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When It Got Dark, The Stars Came Out
Ralph Wiley
July 18, 1983
In the USFL playoffs, Philadelphia's hopes were dimming when it suddenly rallied from 21 back to beat Chicago 44-38 in OT
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July 18, 1983

When It Got Dark, The Stars Came Out

In the USFL playoffs, Philadelphia's hopes were dimming when it suddenly rallied from 21 back to beat Chicago 44-38 in OT

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Charles Anthony Fusina is the kind of guy the USFL was made for. A year ago he was employed by the NFL's Tampa Bay Buccaneers as a clipboard-carrying substitute quarterback who could only fantasize about leading his team on heroic comebacks. For three years Fusina had seen nothing beyond the broad back of Doug Williams, the Tampa Bay starter. Then, in September, Fusina was traded to the San Francisco 49ers and a week later waived out of the league. "They told me I was caught in a numbers game," he says. By the time of the NFL strike, he was back in Tampa, working as a high school teacher. He was even a substitute at that.

Then along came spring football. Fusina signed with the Philadelphia Stars and quarterbacked them to a 15-3 record and an Atlantic Division title. Last Saturday at Philly's Veterans Stadium in a wildly improbable—if poorly attended (15,684)—first playoff game ever for the USFL, he rallied the Stars from a 21-point fourth-quarter deficit to a thrilling 44-38 overtime victory over the Chicago Blitz.

Afterward he stood nonchalantly at his locker, just out of his droopy football pants, being one sweetheart of a guy to everyone who passed by. Many did. Suddenly the 26-year-old former Penn State star had become a poor man's Norm Van Brocklin. These were his numbers. He had completed 22 of 33 passes for 254 yards and three scores, caught a pass for a touchdown and rushed for 66 yards. "I just wanted to get as much out of myself as I could," Fusina said. "There's not much there, I guess. I'm not a prototype. I just wanted to keep going after that football."

Fantasies can be wonderful, especially if they come to pass. Saturday Fusina found himself the substitute for a near miracle as the Stars won their way to this Sunday's USFL championship game in Denver. The Stars' fourth-quarter comeback was a landslide of no small proportions. "I've never seen anything like this in my 12 years of playing football," roared Stars Linebacker John Bunting, a former Philadelphia Eagle. "Never in a million years," muttered Blitz Wide Receiver Trumaine Johnson.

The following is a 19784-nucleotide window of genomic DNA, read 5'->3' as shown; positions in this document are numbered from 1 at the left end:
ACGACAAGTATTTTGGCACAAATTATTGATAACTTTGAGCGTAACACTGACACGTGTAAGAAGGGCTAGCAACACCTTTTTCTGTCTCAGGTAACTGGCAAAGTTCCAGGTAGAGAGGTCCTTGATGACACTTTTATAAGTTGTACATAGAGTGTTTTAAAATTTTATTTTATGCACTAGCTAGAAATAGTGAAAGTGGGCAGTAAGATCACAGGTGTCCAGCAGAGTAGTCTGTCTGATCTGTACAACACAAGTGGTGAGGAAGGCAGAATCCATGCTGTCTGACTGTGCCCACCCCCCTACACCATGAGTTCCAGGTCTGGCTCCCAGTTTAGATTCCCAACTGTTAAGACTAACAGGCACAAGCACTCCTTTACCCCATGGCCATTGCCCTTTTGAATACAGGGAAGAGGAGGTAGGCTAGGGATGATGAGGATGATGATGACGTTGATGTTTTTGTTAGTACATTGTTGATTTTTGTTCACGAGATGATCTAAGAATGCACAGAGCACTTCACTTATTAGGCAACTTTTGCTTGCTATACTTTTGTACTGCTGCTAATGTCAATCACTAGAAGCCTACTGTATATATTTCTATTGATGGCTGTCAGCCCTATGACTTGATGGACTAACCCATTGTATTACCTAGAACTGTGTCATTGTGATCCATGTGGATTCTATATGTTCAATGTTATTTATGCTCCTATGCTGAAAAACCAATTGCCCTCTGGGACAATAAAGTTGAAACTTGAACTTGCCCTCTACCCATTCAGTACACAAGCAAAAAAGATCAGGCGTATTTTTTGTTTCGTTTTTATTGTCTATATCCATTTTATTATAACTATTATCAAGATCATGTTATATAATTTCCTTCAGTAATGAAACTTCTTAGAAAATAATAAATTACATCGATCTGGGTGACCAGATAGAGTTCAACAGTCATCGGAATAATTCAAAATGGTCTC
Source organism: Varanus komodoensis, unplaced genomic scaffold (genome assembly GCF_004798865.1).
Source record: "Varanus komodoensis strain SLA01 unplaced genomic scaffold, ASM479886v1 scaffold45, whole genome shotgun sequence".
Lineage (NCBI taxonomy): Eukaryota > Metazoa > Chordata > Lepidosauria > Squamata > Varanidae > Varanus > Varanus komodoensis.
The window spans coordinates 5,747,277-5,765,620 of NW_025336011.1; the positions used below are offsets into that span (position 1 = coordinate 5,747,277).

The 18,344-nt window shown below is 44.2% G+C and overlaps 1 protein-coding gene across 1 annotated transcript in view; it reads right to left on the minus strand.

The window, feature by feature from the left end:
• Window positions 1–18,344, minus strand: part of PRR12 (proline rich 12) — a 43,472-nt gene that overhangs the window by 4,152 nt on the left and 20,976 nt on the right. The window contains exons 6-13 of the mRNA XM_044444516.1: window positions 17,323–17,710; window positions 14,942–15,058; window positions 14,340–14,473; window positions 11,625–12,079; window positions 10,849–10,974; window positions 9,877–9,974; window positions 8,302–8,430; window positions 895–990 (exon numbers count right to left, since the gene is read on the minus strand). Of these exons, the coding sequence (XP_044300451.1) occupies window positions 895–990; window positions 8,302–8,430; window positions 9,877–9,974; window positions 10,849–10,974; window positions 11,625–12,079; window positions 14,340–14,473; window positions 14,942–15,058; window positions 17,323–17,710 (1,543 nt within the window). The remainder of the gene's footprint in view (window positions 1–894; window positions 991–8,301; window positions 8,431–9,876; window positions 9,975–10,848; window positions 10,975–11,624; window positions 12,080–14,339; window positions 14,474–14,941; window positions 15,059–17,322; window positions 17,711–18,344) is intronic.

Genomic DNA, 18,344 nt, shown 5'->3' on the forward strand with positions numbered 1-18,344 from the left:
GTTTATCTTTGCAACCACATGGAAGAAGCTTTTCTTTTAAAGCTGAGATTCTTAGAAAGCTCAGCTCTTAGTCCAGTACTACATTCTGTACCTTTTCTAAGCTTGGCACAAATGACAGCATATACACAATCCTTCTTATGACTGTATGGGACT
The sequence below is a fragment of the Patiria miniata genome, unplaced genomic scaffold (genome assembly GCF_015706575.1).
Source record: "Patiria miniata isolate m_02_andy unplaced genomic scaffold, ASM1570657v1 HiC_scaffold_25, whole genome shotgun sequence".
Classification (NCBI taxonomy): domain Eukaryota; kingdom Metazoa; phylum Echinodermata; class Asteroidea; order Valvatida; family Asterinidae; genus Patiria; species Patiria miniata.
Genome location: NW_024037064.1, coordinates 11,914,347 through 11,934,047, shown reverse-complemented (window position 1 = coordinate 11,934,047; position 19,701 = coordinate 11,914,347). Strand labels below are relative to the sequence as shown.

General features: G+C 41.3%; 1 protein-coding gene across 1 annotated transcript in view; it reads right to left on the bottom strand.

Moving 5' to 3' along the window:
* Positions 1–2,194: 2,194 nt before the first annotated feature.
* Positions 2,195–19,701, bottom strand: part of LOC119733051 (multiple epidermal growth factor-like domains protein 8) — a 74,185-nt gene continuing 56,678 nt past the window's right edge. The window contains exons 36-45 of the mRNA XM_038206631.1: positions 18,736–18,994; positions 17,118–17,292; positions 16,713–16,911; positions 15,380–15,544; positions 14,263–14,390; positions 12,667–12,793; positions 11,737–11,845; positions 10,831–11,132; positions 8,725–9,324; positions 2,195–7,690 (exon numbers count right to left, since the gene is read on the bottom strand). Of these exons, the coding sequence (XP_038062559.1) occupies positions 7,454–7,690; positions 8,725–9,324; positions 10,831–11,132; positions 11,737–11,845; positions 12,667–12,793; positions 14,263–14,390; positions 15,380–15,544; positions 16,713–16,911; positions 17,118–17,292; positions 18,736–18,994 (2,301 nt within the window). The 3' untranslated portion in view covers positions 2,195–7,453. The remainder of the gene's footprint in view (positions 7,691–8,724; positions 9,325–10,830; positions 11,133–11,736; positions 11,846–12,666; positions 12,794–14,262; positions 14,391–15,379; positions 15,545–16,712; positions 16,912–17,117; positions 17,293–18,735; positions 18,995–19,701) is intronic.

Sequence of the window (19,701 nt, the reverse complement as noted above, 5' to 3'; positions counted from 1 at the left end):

Coach George Allen's Blitz intercepted the first two passes Fusina threw on Saturday and four overall. Philadelphia turned the ball over seven times in the game. The Blitz, gladhanding opportunity, led by 21 points early in the fourth quarter. Sure, Philadelphia had overcome a 24-10 fourth-quarter deficit to beat Chicago 31-24 in the regular season, but this was a money game, a George Allen Blue Plate Special. Yet, when Fusina and the Stars suddenly came charging back in the final minutes, Chicago turned conservative and was DOA in overtime after attempting but two passes in the fourth period. You don't play the game that way, at least not in the USFL. "There's hardly a cornerback in this league," said Boston Breakers Coach Dick Coury, an onlooker Saturday. "If you're trying to win here, you want your offense on the field."

By following that philosophy the Stars had run up the league's best record in the regular season, during which Philadelphia's offense consisted mainly of Fusina handing off to the redoubtable Kelvin Bryant. Bryant had rushed for 1,442 yards, second in the league to Herschel Walker, and been named USFL Player of the Year by the AP. Fusina, meanwhile, had thrown only 10 interceptions all year, but after his three in the first half Saturday, a fan roamed the aisles playing Taps on a fl�gelhorn.

The game had begun with Bryant gaining ground over the right side, behind the drive blocking of Irv Eatman, the 280-pound rookie tackle from UCLA. But then came the miscues, and Eatman became frustrated. He was called for a personal foul after sticking his helmet in Linebacker Ed Smith's back and for holding. "We weren't very composed at first," said Eatman.

With 1:55 left before halftime, Chicago's Johnson ran a four-cut corner pattern and took a teardrop pass—the ball came down almost vertically—from Quarterback Bobby Scott for a 12-yard touchdown. That made the score 21-7, and the Stars needed a quick complement to Bryant's running. They resorted to a little razzle-dazzle. Running Back Allen Harvin took a handoff from Fusina at the Blitz 12, and ran—fled, actually—back and to his right before sidearming a curve some 30 yards across the field to a kneeling Fusina, who got up and scored. "That play really didn't come off," said Harvin, a rookie from Cincinnati. "I was swallowed. I just threw it. I couldn't believe it worked."

Harvin is a short (5'9") back with cuboid physique and two diamonds in his left earlobe. His tree-stump legs are the real gems. Throughout the game he mixed phantom and bruising steps, finishing with 87 yards on 20 carries. "We were just as wary of Harvin as we were of Bryant—if not more wary," said Blitz Linebacker Stan White afterward.

"By halftime, we could feel their weariness," said Eatman. "We said, 'They're tired.' We knew we had to pound them, make them feel their age." Indeed, Chicago was more than a year and a half older per man, but the Stars had trouble taking advantage of that. Turnovers continued to plague them, and with 12:04 remaining in the game the score reached 38-17 when Chicago's Tim Spencer ran one yard for a touchdown following Fusina's fourth interception.

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